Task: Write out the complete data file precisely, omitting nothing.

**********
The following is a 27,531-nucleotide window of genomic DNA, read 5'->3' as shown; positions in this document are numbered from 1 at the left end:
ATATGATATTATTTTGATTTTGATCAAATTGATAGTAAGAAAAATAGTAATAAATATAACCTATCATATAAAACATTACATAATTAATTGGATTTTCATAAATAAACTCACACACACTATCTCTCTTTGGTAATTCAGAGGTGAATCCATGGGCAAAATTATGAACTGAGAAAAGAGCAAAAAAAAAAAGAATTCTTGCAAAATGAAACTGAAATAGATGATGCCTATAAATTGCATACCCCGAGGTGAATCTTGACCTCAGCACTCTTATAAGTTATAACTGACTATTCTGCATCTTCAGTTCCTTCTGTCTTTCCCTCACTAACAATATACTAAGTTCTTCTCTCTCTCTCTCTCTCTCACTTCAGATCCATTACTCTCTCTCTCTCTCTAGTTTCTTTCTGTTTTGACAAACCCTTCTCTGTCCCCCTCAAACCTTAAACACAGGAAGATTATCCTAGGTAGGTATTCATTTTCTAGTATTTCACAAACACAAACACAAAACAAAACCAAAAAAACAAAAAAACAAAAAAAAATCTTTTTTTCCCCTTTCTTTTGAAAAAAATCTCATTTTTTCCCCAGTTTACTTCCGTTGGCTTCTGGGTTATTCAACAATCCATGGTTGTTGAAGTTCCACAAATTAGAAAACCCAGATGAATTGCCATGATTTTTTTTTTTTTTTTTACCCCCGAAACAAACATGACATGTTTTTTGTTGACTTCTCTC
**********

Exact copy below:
The following is a 27,531-nucleotide window of genomic DNA, read 5'->3' as shown; positions in this document are numbered from 1 at the left end:
ATATGATATTATTTTGATTTTGATCAAATTGATAGTAAGAAAAATAGTAATAAATATAACCTATCATATAAAACATTACATAATTAATTGGATTTTCATAAATAAACTCACACACACTATCTCTCTTTGGTAATTCAGAGGTGAATCCATGGGCAAAATTATGAACTGAGAAAAGAGCAAAAAAAAAAAGAATTCTTGCAAAATGAAACTGAAATAGATGATGCCTATAAATTGCATACCCCGAGGTGAATCTTGACCTCAGCACTCTTATAAGTTATAACTGACTATTCTGCATCTTCAGTTCCTTCTGTCTTTCCCTCACTAACAATATACTAAGTTCTTCTCTCTCTCTCTCTCTCTCACTTCAGATCCATTACTCTCTCTCTCTCTCTAGTTTCTTTCTGTTTTGACAAACCCTTCTCTGTCCCCCTCAAACCTTAAACACAGGAAGATTATCCTAGGTAGGTATTCATTTTCTAGTATTTCACAAACACAAACACAAAACAAAACCAAAAAAACAAAAAAACAAAAAAAAATCTTTTTTTCCCCTTTCTTTTGAAAAAAATCTCATTTTTTCCCCAGTTTACTTCCGTTGGCTTCTGGGTTATTCAACAATCCATGGTTGTTGAAGTTCCACAAATTAGAAAACCCAGATGAATTGCCATGATTTTTTTTTTTTTTTTTACCCCCGAAACAAACATGACATGTTTTTTGTTGACTTCTCTC